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In Edith Wharton's "Roman Fever" it seems odd that such a woman as Grace Ansley would even care to travel to Rome. For, she presents the picture of the proper middle-aged widow, knitting and glancing at the Roman view with the calmest of exteriors. In contrast to Mrs. Slade, who is
fuller, and higher in color, with a small determined nose supported by vigorous black eyebrows,
Mrs. Ansley is smaller and paler and speaks in less superlative tones, "much less articulate" than her old friend, whom Mrs. Slade, "very dashing" as a young woman, considers "old-fashioned" and
far less sure than her companion of herself and of her rights in the world.
However, as they sit together in anticipation of watching the moonlight illuminate the night view of Rome, Mrs Ansley remarks ironically,
I've come to the conclusion that I don't in the least know what they [the daughters] aare....And perhaps we didn't know much more about each other.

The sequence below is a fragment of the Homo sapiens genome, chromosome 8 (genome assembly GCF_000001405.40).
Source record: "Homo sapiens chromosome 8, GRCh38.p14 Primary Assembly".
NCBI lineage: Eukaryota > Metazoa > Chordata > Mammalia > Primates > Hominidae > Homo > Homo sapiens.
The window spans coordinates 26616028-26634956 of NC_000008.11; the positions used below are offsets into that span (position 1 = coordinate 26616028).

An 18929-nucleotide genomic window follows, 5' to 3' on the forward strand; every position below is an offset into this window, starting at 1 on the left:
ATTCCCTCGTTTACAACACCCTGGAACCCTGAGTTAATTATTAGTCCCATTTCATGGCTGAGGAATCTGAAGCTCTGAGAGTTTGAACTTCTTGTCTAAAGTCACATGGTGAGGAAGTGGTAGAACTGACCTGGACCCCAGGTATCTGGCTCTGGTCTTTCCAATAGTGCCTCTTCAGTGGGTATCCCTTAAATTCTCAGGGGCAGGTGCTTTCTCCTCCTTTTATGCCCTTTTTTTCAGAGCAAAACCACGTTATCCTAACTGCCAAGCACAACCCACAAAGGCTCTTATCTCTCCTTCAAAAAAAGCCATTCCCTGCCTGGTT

Her verbal irony continues, "I never should have supposed you were sentimental, Alida." The two ladies sit quietly and reflect how little they knew each other. Both give the appearance of decorum and gentility, but under those corsets there were seething emotions in both as young woman although they were so "guarded" as Mrs. Ansley reflects. In fact, the guardness of Mrs. Slade, who attempted to be surreptitious--anything but sentimental--by forging her husband's note to Grace Ansley, had her plan backfire as she, indeed, did not know much about her social friend, or even enough about her husband, who found Grace exciting.
The irony of the denouement of Wharton's story is certainly enhanced by the descriptions of Mrs. Ansley as perceived by Mrs. Slade. Staid and proper, lacking an exuberance of personality, Mrs. Ansley certainly surprises both Alida Slade and the reader when she reveals her passionate night in Rome with Delphin Slade, a night that produces the vivacious daughter Barbara.
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